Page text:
Shungaboy wants to be a star, but even more so, he wants to be naked. As a nudist and nude artist, Shungaboy enjoys painting the male figure. He enjoys it so much that he started a group for it. The Men’s Naked Drawing Group is a group of like-minded nudists who want a place to explore their art without persecution. In a small studio in SoHo, they do just that.
Shungaboy wants to be a star, but even more so, he wants to be naked. As a nudist and nude artist, Shungaboy enjoys painting the male figure. Shungaboy refuses to go by his real identity and instead chose his name from “Shunga,” the erotic art form of 17th century Japan.
Growing up as a gay man he felt victimized. He never felt like he belonged anywhere. As he grew older he stopped caring what people thought, and it made him feel liberated.
He enjoyed it so much that he started a group for it.
The Men’s Naked Drawing Group is a group of like-minded nudists who want a place to explore their art in freedom.
“The natural body is actually more attractive than the chiseled hunk,” Shungaboy says. That may as well be the motto of the group. In a studio in SoHo, you can be yourself without judgment. The male body comes in all shapes and sizes, and they are all celebrated here.
During most of the month, the members could be anyone. They could be your doctor, your accountant, or even your postman, but every two weeks they get to rediscover their naked selves.
When they find their way through the twisted hallways that lead to an underground studio, they immediately disrobe. You can’t be a part of the group unless you are willing to strip down to nothing. From there you can volunteer to be a model, or you can work on drawing. You can try to find a partner and explore erotic poses, or you can go up by yourself and pose in whatever way you feel comfortable.
The group is not an erotic group, but many members are part of the gay community, and Shungaboy encourages the participants to pose in whatever way makes them feel most comfortable. You can do a 5, 10, or 15 minute pose. If you choose to pick a partner, they must consent to whatever you ask. He stresses it is not a hookup group.
Shungaboy may have a day job. He may be married. You can visit him, but first must go through a strict vetting process. His personal life is a total secret. He simply wants to be remembered as a man who appreciates art and who appreciates nudism. His message is currently resonating with over 300 men who have signed up for the group. Demand is high and Shungaboy is currently considering to expanding to other cities.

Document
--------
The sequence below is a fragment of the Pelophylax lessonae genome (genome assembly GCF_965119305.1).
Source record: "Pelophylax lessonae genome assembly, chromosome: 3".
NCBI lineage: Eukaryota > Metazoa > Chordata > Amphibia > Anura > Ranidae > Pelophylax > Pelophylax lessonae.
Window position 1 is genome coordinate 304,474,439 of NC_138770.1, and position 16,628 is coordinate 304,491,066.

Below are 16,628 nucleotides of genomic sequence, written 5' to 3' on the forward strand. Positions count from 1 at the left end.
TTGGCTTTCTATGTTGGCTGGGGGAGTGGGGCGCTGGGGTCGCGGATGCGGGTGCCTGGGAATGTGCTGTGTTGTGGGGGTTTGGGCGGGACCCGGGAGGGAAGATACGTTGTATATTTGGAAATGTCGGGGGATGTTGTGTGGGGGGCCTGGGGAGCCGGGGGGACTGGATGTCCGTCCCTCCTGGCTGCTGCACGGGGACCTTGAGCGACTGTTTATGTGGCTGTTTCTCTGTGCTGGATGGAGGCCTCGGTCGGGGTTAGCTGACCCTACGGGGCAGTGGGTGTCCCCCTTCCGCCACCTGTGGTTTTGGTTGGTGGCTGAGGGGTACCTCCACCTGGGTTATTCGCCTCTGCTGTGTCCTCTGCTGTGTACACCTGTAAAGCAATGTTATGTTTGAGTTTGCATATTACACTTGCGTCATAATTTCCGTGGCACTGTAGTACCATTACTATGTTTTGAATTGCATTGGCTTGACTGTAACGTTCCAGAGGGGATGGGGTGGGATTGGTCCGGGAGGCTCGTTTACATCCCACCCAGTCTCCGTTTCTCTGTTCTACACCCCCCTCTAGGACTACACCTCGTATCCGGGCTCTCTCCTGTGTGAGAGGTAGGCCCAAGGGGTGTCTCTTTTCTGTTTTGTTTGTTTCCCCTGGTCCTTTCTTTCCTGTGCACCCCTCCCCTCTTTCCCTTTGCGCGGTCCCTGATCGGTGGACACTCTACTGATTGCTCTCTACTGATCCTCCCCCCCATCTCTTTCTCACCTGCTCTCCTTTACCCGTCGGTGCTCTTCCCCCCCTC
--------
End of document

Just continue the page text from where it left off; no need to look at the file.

“I think we’re at the beginning of some kind of movement,” he said.
So I started the men’s naked drawing group one year ago, because I wanted to combine my love of nudism, and my passion for nudism, and drawing the male figure.
And we pose for each other to do drawings and paintings of the male figure.
“When you’re not posing, erections are natural but stroking is not.”
Our group can help guys with their lack of self-confidence in that we have all ages…from 20 year olds to 80 years old. We have gym bunnies; we have skinny guys…everything in between. And we’ve learned through posing that everybody is sexy.
The natural body is quite often sexier and hotter than a chiseled hunk and the actual posing activity; you know most of us have never posed before. We don’t have bodies we think are worthy of posing so getting on that model stand is kind of fun.
I really wanted to develop…”Who is this persona of Shungaboy?”. And being of Japanese descent I used Shunga, which is the erotic art form of 17th century Japan. And it was a one-name…name…like Picasso or Madonna, so I really liked that aspect of it.
So in my artist statement, I say that I felt persecuted and it was mostly for being persecuted as a gay man. I felt society was really against homosexuality and even within the gay community, as an Asian gay man, I felt discriminated against. So I feel that the thing you are most discriminated against, is kind of the deepest part of your identity or personality.
But a lot of my art comes from that feeling, so rather than showing what is actually representational, I chose, and I choose to use bright colors.
They’re not flesh tones and it is really showing the world, as I want to see it, in a very positive way.